EA is funded by a Kone Foundation Grant (No. 202006876). AF is funded by a Leverhulme Research Project Grant (RPG-2019-365). AF, VL, and CW are funded on a joint UK-China Project administered by the UK Natural Environment Research Council (NE/P013805/1) and the Natural Science Foundation of China Project (Nos. 41661134049, 41772026).
Climate: ↑ The average long-term pattern of weather in a region or across the Earth.
Paleoclimate: ↑ The climate of the Earth at a particular time in the past, when direct measurements (such as from a thermometer) could not be taken.
Greenhouse Gases: ↑ These are gases that are in the atmosphere and trap heat from the sun. They include carbon dioxide and methane.
Fossil Fuels: ↑ Natural fuels that have formed underground over a long period of time from the remains of living organisms.
Milankovitch Cycles: ↑ Refer to natural changes in Earth’s orbit around the sun that occur over long periods of time. These alter the amount of heat that reaches the Earth which impacts climate.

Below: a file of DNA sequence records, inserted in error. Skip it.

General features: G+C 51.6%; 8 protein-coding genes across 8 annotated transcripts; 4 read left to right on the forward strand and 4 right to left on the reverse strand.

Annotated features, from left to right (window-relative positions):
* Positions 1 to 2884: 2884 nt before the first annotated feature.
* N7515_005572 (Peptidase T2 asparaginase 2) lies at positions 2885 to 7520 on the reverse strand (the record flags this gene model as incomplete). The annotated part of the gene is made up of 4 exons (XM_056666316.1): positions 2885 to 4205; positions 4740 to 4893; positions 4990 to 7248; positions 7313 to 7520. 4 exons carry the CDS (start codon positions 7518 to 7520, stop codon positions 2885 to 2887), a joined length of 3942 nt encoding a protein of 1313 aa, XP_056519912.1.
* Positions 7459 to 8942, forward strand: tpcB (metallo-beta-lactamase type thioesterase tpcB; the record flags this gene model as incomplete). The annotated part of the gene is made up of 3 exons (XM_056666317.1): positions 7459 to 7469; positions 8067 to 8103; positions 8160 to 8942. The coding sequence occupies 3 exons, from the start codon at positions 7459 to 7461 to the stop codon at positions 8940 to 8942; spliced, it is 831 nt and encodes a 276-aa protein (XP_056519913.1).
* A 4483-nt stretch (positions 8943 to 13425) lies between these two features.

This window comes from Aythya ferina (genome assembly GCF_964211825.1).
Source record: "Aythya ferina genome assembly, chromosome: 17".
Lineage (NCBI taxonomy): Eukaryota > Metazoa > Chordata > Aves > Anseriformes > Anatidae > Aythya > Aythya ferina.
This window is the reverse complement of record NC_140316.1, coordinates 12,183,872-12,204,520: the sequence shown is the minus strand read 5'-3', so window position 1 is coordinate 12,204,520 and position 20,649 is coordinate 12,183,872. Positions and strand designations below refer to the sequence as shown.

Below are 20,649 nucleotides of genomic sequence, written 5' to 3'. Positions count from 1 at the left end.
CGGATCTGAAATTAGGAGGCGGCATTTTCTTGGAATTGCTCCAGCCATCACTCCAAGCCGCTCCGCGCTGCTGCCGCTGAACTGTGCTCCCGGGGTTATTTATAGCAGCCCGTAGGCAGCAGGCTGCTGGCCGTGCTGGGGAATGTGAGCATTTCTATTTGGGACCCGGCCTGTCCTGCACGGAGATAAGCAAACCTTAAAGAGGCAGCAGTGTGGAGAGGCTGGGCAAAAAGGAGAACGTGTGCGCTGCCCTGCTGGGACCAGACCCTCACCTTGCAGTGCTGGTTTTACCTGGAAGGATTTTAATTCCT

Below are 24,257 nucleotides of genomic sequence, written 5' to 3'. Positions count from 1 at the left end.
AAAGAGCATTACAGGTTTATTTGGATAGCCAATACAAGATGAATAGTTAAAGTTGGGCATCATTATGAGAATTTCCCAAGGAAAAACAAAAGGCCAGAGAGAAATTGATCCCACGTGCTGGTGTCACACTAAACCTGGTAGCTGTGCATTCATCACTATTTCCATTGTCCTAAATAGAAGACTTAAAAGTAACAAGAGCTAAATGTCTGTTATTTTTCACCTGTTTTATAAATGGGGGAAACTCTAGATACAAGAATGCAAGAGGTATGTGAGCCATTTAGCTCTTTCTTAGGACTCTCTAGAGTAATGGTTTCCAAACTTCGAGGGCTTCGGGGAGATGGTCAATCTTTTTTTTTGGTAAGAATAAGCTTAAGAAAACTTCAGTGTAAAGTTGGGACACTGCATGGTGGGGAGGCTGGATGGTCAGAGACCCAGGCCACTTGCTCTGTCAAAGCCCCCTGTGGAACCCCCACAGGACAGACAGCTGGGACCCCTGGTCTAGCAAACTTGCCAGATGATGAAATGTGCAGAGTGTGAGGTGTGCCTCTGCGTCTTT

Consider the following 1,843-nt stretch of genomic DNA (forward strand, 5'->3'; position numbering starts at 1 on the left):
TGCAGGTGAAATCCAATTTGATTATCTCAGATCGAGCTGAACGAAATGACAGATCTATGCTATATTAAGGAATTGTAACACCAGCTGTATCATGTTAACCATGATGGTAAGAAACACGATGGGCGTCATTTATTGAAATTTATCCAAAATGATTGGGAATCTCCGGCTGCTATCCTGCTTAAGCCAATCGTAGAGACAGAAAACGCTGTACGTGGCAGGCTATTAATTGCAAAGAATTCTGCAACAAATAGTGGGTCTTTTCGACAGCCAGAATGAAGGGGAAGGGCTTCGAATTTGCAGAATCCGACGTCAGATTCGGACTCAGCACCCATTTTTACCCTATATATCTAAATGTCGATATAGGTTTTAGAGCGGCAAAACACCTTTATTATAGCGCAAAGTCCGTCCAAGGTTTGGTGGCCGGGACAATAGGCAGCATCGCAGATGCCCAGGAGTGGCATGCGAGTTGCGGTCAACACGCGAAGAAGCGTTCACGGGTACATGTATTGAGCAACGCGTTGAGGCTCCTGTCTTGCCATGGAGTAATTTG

Ice Cores: ↑ A long cylinder of ice that is drilled out of an ice sheet or glacier. They can give scientists information about past climates.
Proxies: ↑ Preserved physical materials, such as fossils, minerals or molecules, which record past conditions and can be used to reconstruct past climate.
Climate Sensitivity: ↑ A measure of how sensitive the climate is to a change in greenhouse gases.
Conflict of Interest
The authors declare that the research was conducted in the absence of any commercial or financial relationships that could be construed as a potential conflict of interest.
 ↑ Foster, G. L., Royer, D. L., and Lunt, D. J. 2017. Future climate forcing potentially without precedent in the last 420 million years. Nat. Commun. 8:14845. doi: 10.1038/ncomms14845
 ↑ Bintanja, R., and van de Wal, R. S. W. 2008. Global 3ma Temperature, Sea Level and Ice Volume Reconstructions. NOAA. Available online at: https://www.ncdc.noaa.gov/paleo/study/11933
 ↑ Nogherotto, R., Burgard, C., and Jones, C. 2022. What is causing our climate to change so quickly now? Front. Young Minds 10:668763. doi: 10.3389/frym.2022.668763
 ↑ Scotese, C. R. Plate Tectonic Maps and Continental Drift Animations, PALEOMAP Project. Available online at: www.scotese.com.
 ↑ Hodell, D. A. 2016. The smoking gun of the ice ages. Science 354:1235–6. doi: 10.1126/science.aal4111